19. Agree with Mark. And, come on — if you’re shooting an M, you’ve elected to shoot something that requires a great deal more than a point and shoot. In terms of focus shift on the Sonnar, it’s a simple adjustment. Make sure the lens in optimized at 1.5. Then pick 3 apertures between f/8 (where focus shift goes away due to DOF). I use 2.8, 4, and 5.6. Spend an hour shooting those apertures and finding out what the shift is on your particular copy. I find that 2.8 and 5.6 have roughly the same amount of shift. F/4 has the most. So… when I’m not shooting wide open (most of the time), or at f/8 (street), I have exactly two focus positions that I adjust to. It’s ridiculously easy and well worth the trouble for the amazing look of the lens.

    Love Zeiss. Have the 28, the 35 Biogon, and both 50s. All are small, well built, and produce wonderful results. The size and weight of the APO and FLE turn the Leica into a beast, to say nothing of the expense.

  20. Timely article for me, as I just got my hands on a Ricoh GXR kit and M unit in a bargain deal, so now looking into m lenses…though not at Leica prices(!), and I’ve always loved the look of Zeiss lenses (love the cat shot!), when you’ve shot with them. This 50mm looks great but would prefer wider 35mm lens on APS-C unit. Shame I sold my M-Rokkor 40mm last year really!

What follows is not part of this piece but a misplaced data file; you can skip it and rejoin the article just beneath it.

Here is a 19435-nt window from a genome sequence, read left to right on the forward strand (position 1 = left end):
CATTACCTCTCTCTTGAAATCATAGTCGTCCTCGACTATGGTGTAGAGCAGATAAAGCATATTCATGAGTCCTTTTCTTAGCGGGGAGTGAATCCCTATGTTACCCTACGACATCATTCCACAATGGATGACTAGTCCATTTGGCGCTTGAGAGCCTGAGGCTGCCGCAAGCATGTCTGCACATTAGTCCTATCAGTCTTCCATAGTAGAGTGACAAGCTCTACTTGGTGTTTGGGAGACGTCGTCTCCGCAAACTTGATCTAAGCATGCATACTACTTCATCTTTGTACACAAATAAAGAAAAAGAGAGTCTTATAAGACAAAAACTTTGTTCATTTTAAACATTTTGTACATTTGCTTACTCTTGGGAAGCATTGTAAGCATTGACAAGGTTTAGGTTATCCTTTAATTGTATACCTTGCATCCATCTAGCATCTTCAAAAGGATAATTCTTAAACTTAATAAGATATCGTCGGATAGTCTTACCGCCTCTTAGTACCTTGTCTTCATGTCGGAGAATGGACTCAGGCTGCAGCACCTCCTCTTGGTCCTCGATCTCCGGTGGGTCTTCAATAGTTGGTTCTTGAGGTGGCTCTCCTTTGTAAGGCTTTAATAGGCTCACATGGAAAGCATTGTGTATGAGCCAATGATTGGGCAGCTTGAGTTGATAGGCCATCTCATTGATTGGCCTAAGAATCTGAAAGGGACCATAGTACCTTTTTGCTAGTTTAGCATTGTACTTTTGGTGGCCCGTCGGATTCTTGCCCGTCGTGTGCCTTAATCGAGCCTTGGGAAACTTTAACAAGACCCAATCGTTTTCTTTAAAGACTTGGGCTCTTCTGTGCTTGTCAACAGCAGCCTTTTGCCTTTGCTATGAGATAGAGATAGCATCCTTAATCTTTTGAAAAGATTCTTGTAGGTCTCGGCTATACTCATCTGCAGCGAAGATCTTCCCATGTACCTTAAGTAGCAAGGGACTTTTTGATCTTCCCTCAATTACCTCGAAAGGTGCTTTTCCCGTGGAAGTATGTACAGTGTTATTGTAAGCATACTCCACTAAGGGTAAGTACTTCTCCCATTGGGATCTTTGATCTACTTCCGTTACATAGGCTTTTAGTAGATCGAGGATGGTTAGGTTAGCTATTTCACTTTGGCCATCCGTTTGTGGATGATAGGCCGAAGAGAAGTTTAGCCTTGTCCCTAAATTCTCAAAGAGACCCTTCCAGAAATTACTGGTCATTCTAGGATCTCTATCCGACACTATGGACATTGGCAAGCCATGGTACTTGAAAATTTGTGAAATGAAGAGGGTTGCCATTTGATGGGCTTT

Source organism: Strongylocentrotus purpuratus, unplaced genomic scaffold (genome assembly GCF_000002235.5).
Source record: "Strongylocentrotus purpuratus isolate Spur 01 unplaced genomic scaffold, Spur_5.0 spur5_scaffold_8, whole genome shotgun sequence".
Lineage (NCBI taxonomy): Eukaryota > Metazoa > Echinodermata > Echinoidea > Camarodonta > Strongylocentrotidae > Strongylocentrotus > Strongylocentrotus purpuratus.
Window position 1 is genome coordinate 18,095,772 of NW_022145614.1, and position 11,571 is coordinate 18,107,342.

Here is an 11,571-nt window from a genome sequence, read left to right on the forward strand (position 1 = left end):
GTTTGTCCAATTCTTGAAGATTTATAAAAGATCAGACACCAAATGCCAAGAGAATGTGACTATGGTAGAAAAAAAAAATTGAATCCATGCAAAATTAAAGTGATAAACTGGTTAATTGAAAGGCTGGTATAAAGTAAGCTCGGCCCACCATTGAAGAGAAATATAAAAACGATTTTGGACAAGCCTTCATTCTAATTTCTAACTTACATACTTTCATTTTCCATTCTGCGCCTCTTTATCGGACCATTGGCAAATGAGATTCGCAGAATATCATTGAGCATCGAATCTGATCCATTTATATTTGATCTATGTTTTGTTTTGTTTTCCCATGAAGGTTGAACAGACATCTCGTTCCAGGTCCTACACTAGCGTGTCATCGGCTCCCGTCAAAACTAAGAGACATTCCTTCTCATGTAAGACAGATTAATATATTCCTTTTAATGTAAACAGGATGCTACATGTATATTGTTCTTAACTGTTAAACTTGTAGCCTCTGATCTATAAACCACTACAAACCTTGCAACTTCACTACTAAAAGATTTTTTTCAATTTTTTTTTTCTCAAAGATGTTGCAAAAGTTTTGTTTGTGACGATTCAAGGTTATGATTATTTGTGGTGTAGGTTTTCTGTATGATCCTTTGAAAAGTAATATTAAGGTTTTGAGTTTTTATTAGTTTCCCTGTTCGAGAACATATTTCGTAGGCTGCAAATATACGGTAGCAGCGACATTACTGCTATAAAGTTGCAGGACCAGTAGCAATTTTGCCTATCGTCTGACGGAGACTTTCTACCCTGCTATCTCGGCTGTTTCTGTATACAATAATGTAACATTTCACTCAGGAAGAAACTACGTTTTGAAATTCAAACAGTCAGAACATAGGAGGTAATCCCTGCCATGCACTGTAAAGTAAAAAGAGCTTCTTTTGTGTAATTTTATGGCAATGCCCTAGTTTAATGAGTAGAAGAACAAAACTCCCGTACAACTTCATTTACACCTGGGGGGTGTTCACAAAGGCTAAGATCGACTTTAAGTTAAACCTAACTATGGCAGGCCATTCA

21. The Zeiss ZM lenses are great. In many ways (not all), better than their Leica equivalents, for much less money. Unless you use these lenses I guess you would never know. Far easier to propagate the same old internet crap, similarly expoused by other people that have never used Zeiss lenses in general, and the Sonnar in particular, than to actually try and work with what is ultimately a very good lens. It is the only lens of it’s kind. It’s look is unique and beautiful. If you can’t make it so I’m afraid it’s a bad carpenter rather than bad tools!

  22. Nice review.

    I actually bought this lens for my new (to me) M9 a month ago because of your original review. I love it.

    I really like the ‘look’ you get with you images. I think it may be some vignetting you add but what ever you are doing they have a unique signature and a great feel to them.

  23. Yeah! Sonnar rocks! I had my Sonnar calibrated at 1.5, now I’m a loving it more and more! I cannot justify myself to get the Summilux since I’m still in love with my Sonnar! LOL

    Well, I heard someone mentioned about the Sonneta 1.1, it’s the lens that gives me a lot of headache! I wish the focus peaking in M240 could help me nail the focus with this lens…keeping my fingers crossed…

  24. Steve, thank goodness.
    You have finally got round to writing a proper “Huff” style review again.
    The sort of review that got most people looking at your web site.
    Not the sort that was counting the days before another Leica release/announcement!
    Or some body else’s “Daily Inspiration!”